For the first time since I started in my current position in 2020, I have officially asked for and got approved for 20% of my work time to be used exclusively for research. In 2023, I will mainly work on two projects:

Norwegian Correspondences: eMunch

An article accompanying a dataset of all correspondence metadata collected from the digital scholarly edition of Edvard Munch’s Writings, eMunch.no. I will write this article together with the chief philologist of the eMunch edition, Hilde Bøe, at the Munch Museum in Oslo and with the research software engineer Loke Sjølie at the University of Oslo Library, who created the code to extract correspondence metadata from eMunch.no and combine it with a yet unpublished dataset containing corrected and updated dates, places, and names. The metadata of 8527 letters to and from Edvard Munch are already incorporated into CorrespSearch, the search engine for scholarly editions of letters. The dataset we created will be archived on Dataverse.no, an open repository for research data in Norway. For the publication, I want to aim for a data paper: either a short data paper describing the data and how they were created or a research article focusing on the methods and challenges when extracting and consolidating the data. I plan to publish with the Journal of Open Humanities Data.

Digital Scholarly Editions Plattform: A Sustainable Solution for Long-Term Archiving, Accessing, and Maintaining Digital Scholarly Editions as a Library Service. Pre-study: The Landscape of Digital Scholarly Editions in Norway

I am also preparing a larger research project on aspects of sustainability of digital scholarly editions (DSE). I am focusing solely on Norwegian academic and cultural heritage institutions. For 2023, I aim to start the pre-study, mapping the landscape of digital scholarly editions in Norway. I will gather a small team of experts and practitioners and design a survey to be sent to all Norwegian research and cultural heritage institutions that create, host, maintain, or archive digital scholarly editions of any kind and from any discipline. The results of this survey will inform a recommendation for long-term archiving, accessing, and maintaining DSEs in Norway and serve as a starting point for an infrastructure grant application with the Norwegian Research Council.

Since April 2022, I have been chair of the Association for Digital Humanities in the Nordic and Baltic Countries. I will serve in this role until my term runs out in March 2024. My focus for these two years will be on the DHNB community, the people that make DHNB what it is – and how we can make our community a sustainable one. The Board will support the two existing working groups (DH in Higher Education and DH at Libraries, Archives, and Museums) and help form new working groups.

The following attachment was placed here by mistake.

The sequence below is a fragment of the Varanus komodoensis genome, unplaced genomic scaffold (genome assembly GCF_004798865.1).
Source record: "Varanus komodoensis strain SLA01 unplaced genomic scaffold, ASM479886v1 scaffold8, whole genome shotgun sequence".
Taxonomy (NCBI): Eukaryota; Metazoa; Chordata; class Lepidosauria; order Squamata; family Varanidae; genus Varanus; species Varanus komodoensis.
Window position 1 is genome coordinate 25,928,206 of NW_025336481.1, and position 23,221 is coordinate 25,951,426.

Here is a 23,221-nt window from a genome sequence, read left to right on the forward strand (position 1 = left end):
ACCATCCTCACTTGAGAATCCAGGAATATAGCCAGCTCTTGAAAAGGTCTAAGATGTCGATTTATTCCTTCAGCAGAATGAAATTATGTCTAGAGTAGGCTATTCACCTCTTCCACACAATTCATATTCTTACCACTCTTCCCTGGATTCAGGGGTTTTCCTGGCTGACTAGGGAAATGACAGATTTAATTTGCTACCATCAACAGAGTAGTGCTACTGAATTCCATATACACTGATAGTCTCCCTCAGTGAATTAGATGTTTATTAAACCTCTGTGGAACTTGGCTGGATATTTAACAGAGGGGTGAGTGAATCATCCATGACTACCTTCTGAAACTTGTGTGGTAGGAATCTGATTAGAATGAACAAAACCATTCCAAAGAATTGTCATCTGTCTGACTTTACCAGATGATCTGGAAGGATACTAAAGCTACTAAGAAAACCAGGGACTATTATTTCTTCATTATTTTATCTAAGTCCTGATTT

Together with colleagues from the University of Oslo Library, the University of Bergen Library, and the University of Stavanger “The Greenhouse” research group, I will co-chair the next DHNB conference. The conference will be held online from March 8th-10th, 2023. The overall theme is “Sustainability: Environment, Community, Digital”.

During my term as chair of DHNB, we will also see our first DH conference in Iceland! DHNB2024 is planned as an in-person event, gathering the local DH community and the larger Nordic and Baltic DH community.

10. August 2021 · Comments Off on Team Lead: Digital Research Methods · Categories: Digital Humanities, Teaching & Coaching · Tags: , , , ,

I’m back from my leave – and starting right away with being the leader for the digital research methods team at the ‘new’ library for humanities and social sciences. The library has undergone a process of re-organization, changing internal structures, and making more room for cross-departmental collaboration. We’re now largely organized as teams instead of sections, and team members can be from any (former) department.

I will be leading the team for digital research methods, or better: research activities – with a special focus on the humanities, social sciences, and pedagogy. In the next couple of weeks, all new team leaders together with the department leaders will define the new roles and responsibilities and look into new ways and modes of working together in and across teams to best serve our patrons: the students and researchers of the University of Oslo.

I am looking forward to my new role – and the challenges and possibilities it entails!

In the meantime, there is a new weblog for digital research activities that will publish a new blog post at least once per month, hopefully, every other week. And we have created a new resource site on text mining which will be complemented with a series of information and resource sites on key methods.

Together with the Digital Scholarship Center, I expect to teach and host a couple of workshops this fall, too, with a focus on research data management and introductory coding.

06. October 2020 · Comments Off on New Job: Senior Academic Librarian for Digital Research Methods · Categories: Digital Humanities, General